1973 in New York. Faced with a heroin epidemic and no real support outside their community, Mutulu Shakur, along with people from the Black Panthers and The Young Lords, opens an acupuncture clinic that is supposed to help with getting people clean. Their radical and holistic approach was successful and its legacy is still present today.
Dope is Death is an interesting look at community organizing efforts and Black (and brown) history in the USA – a history that is way too easily forgotten. It does run a tad long, though, and loses a little in the last part. But that doesn’t mean it isn’t worth seeing.
I’m no history buff, really not, so in me it is perfectly obvious what is still being remembered overall, and what has become almost forgotten, specialist knowledge. The story told here is a good example of that. The heroin epidemic of the time was something I was aware of, however vaguely. Everything else not so much.
The acupuncture clinic here – started when activists actually laid siege to Lincoln Hospital, making demands and getting a clinic of their own – was a reaction to the fact that the conventional way of treating heroin addiction was simply to hand out methadone and not much more. Personally, I’m a sceptic regarding the efficacy of acupuncture, but what certainly works is giving people a place to turn to, where they can feel safe. And whether it’s just that that worked or whether acupuncture is a necessary part of it, doesn’t really matter when you look at the fact that it was a successful program.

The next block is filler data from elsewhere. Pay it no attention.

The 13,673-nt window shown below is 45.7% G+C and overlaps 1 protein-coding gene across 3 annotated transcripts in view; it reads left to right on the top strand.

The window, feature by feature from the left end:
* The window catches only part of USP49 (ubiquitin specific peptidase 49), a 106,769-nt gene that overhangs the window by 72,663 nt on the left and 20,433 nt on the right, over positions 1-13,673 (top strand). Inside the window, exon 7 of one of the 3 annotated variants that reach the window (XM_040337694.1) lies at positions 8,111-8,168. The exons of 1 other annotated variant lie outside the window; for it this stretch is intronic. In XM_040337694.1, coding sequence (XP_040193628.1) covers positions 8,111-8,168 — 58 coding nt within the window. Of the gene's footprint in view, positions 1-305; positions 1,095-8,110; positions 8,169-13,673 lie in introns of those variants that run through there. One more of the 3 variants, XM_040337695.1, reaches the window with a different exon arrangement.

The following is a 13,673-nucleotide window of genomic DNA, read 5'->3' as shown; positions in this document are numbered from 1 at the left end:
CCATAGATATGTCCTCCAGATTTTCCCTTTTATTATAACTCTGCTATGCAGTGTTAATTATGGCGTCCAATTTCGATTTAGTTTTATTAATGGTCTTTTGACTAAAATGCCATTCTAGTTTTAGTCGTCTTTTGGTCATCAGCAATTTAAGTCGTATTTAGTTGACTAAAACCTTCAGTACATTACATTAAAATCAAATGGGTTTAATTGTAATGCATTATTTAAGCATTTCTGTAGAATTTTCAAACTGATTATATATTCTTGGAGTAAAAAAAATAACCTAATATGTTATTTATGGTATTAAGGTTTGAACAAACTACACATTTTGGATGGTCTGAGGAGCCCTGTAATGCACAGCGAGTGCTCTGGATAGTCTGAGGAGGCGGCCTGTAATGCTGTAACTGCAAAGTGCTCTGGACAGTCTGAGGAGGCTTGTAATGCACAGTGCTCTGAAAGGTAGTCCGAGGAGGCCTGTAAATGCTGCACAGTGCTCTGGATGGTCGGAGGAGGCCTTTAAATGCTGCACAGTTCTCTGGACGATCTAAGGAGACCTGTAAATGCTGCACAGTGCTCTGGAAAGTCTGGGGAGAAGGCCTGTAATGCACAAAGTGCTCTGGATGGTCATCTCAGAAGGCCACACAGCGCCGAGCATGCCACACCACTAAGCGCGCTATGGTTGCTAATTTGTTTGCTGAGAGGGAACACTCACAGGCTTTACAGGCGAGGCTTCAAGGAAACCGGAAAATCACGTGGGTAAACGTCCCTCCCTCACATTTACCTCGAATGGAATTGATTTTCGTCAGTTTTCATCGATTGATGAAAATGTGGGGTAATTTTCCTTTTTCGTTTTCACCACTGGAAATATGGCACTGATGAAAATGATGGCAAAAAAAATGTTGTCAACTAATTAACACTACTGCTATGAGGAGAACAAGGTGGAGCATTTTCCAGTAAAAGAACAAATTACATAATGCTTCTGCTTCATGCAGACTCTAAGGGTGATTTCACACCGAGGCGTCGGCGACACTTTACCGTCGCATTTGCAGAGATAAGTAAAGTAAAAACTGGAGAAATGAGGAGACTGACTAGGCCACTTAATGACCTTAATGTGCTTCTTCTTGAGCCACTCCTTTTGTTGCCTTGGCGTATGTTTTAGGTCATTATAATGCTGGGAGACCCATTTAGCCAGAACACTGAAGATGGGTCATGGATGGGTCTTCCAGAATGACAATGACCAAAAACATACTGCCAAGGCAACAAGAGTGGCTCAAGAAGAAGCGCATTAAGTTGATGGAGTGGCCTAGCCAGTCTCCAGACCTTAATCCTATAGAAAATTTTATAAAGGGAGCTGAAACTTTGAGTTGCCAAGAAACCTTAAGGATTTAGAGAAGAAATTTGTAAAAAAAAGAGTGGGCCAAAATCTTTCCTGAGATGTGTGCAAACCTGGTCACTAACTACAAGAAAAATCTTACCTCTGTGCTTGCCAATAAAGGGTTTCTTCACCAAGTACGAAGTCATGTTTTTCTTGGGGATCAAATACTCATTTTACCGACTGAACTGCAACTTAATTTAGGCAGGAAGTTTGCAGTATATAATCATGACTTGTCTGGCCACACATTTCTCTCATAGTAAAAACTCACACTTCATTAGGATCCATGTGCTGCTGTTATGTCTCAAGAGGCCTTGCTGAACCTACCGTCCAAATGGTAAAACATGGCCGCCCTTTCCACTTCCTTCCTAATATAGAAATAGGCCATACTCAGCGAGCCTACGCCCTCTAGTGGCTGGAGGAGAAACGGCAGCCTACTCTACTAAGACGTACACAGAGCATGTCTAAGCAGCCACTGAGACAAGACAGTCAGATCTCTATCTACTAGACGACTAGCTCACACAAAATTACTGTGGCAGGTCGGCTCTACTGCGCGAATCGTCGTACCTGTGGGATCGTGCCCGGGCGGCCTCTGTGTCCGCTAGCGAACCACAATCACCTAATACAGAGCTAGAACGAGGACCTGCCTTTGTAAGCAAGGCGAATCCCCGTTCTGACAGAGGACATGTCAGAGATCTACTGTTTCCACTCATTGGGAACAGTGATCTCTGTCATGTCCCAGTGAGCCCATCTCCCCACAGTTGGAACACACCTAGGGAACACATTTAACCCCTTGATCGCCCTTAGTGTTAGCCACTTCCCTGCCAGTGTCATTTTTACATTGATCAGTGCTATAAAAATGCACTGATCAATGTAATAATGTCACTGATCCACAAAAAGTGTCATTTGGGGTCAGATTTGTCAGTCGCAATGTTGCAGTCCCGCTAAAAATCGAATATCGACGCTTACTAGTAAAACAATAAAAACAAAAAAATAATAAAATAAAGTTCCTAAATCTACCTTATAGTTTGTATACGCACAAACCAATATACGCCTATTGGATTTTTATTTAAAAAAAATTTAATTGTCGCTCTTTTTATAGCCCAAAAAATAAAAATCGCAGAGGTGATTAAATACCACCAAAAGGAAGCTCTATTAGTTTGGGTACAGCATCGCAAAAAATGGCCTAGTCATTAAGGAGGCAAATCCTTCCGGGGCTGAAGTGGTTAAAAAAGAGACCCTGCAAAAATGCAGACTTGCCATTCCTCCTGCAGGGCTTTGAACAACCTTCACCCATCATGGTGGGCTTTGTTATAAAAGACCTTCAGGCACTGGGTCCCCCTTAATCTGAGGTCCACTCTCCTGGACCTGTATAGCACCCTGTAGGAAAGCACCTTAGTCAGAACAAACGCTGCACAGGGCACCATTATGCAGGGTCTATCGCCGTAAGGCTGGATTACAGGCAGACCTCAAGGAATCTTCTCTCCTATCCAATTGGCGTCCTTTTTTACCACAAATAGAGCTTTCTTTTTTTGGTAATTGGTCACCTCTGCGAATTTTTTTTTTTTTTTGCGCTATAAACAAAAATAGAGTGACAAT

Watching successful community organizations is always great and Donovan found a lot of archive footage as well as talking to the people who were directly involved at the time (except for Mutulu Shakur who has been imprisoned for decades now, and Donovan was denied an interview by the prison administration). This brings you an idea of what went down at the time.
Unfortunately part of the story are also official attempts to sabotage the clinic. It is here that the film fell a little apart for me. It felt a little long and I felt a little lost with it. That being said, watching the clinic’s legacy remain even when the clinic itself had to close is a message of hope for organizers everywhere. Things leave a mark. Let’s do something.
Summarizing: very interesting.